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Living Seasonally

  • By: Grant Goldberg
  • Published: February 13, 2019
Living Seasonally

One of the hardest parts for people that move to Colorado always seems to be the seasons. More than just about anywhere else, Colorado has very defined seasons. Now, they may not last as long as we would like and some last longer than others, but all 4 (or 5 if you count construction) are always present every year.

My wife is from central Texas and if you’ve ever been to Texas you know that “winter” isn’t really a thing down there; it’s just less hot in December and January. When she moved up here, we had one of the snowiest winters we’ve had in a long time. Over the next year, she got an excellent education on the quirkiness of Colorado weather but also how seasonal a place we are.

On our farm, we operate on the seasons as well. Spring is always when we ramp up and have all sorts of life around from piglets and chicks to lambs and calves. Even new growth in the pastures excites me! Summer is full of work and making sure that your animals are doing well. Fall is the time for butchering and setting up for winter. Winter of course is when we make plans for the spring, do repairs, and try to unwind a bit.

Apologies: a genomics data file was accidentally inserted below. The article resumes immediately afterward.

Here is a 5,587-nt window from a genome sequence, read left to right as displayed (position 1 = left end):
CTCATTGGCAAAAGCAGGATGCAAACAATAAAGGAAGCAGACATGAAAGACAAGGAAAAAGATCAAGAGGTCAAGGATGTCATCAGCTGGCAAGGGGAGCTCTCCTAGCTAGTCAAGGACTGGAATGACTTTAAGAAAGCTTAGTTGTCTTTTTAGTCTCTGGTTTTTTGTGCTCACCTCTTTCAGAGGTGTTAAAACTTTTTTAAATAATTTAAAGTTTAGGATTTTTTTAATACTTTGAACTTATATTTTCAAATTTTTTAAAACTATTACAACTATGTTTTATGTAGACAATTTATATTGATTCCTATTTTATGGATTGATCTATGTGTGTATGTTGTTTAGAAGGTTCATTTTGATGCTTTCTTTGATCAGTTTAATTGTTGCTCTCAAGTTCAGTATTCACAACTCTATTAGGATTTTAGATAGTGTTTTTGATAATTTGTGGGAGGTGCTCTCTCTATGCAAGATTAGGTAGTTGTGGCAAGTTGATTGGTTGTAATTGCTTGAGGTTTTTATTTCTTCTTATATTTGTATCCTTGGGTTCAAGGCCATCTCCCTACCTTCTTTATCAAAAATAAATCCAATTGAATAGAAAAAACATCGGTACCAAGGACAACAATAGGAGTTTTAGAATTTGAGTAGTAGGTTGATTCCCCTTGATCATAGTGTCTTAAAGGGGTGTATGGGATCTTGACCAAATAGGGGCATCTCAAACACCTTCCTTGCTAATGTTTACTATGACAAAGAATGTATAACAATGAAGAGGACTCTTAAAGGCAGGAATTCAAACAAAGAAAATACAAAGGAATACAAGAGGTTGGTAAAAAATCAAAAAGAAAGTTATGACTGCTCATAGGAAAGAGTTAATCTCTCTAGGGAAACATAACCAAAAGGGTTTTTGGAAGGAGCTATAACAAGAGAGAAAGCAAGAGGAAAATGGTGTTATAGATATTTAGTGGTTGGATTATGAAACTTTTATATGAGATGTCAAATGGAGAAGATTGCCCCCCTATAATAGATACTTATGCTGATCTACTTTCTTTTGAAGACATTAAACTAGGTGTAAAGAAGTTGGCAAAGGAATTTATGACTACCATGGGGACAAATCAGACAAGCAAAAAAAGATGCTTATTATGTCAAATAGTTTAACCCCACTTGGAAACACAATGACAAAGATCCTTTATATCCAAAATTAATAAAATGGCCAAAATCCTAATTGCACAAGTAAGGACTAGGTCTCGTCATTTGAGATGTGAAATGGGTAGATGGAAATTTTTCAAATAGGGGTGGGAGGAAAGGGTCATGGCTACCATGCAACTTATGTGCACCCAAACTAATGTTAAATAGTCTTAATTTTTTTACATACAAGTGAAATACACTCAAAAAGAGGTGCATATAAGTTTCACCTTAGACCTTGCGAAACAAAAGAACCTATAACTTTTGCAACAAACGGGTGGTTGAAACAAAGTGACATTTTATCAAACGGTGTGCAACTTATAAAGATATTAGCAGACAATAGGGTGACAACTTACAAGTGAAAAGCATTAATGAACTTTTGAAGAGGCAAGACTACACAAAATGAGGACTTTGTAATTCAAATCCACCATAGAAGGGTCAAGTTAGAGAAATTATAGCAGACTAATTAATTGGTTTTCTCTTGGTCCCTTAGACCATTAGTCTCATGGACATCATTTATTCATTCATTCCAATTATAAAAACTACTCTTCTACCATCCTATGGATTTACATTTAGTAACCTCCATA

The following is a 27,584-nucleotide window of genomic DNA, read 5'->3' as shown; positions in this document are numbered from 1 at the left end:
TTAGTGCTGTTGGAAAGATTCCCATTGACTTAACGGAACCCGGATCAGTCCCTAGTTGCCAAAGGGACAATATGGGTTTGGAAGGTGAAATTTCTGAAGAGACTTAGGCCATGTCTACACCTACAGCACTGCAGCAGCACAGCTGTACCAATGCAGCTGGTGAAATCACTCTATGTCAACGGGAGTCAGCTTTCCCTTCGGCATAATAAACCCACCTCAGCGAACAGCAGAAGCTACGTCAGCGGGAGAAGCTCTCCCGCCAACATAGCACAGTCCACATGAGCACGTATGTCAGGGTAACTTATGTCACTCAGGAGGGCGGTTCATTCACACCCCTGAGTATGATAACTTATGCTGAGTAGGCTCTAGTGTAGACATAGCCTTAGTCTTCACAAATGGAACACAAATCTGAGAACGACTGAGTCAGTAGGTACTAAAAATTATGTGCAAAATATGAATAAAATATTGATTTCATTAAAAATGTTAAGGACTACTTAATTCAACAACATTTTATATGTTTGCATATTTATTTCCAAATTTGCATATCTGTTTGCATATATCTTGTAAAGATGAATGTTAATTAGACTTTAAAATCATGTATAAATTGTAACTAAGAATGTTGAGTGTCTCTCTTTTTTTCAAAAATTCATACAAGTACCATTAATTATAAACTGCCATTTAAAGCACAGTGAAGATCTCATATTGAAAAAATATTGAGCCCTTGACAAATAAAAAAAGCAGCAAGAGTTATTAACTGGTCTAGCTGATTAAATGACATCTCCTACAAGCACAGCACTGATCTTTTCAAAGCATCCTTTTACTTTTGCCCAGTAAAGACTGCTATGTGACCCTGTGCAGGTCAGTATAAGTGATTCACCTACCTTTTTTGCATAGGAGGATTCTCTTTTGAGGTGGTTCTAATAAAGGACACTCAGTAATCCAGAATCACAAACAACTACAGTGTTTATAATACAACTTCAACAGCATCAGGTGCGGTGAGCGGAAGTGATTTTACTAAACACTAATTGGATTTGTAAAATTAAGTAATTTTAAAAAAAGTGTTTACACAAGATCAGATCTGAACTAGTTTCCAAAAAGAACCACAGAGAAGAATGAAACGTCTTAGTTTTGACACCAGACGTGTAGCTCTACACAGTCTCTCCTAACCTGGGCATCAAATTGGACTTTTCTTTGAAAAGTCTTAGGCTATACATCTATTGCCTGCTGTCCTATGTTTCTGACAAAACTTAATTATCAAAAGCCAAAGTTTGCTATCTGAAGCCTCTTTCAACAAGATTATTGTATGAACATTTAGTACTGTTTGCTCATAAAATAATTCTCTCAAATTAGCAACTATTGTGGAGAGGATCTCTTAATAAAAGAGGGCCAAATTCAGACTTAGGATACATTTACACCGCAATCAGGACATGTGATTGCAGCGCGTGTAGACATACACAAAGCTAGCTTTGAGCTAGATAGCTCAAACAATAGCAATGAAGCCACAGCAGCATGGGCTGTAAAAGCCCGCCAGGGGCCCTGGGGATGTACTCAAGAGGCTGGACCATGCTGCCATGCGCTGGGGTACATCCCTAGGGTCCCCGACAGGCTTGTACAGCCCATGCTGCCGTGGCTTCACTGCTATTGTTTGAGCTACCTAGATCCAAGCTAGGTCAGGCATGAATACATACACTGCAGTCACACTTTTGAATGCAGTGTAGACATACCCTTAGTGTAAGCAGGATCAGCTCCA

I have found, however, that it’s tough to grasp the seasonality of life both on the farm and off at a personal level. Usually in March I have cabin fever pretty bad and I’m itching for spring. By July I’m looking at cooler October weather and in January I’m looking at May. While planning is a good thing, there’s a lot to be said for just embracing the seasons and living seasonally. It’s ok to enjoy a fresh snow fall as much as it’s good to get excited when the first strawberries show up. I’ve learned that February is a great time to fix machinery, build shelters, and plan pasture rotations. It’s not a great time to pound in t-posts, dig water lines, or anything else that requires dirt to be moved.

I’ve also been trying to embrace the seasons off the farm as well. My boys are now 4 and 2 which is a great season of life to be in with them. They are becoming independent in some areas, able to play together more, help with some small chores like getting eggs, and it’s fun to have conversations with both of them.

Learning to live seasonally is not an easy road, but for sure it is a very rewarding one.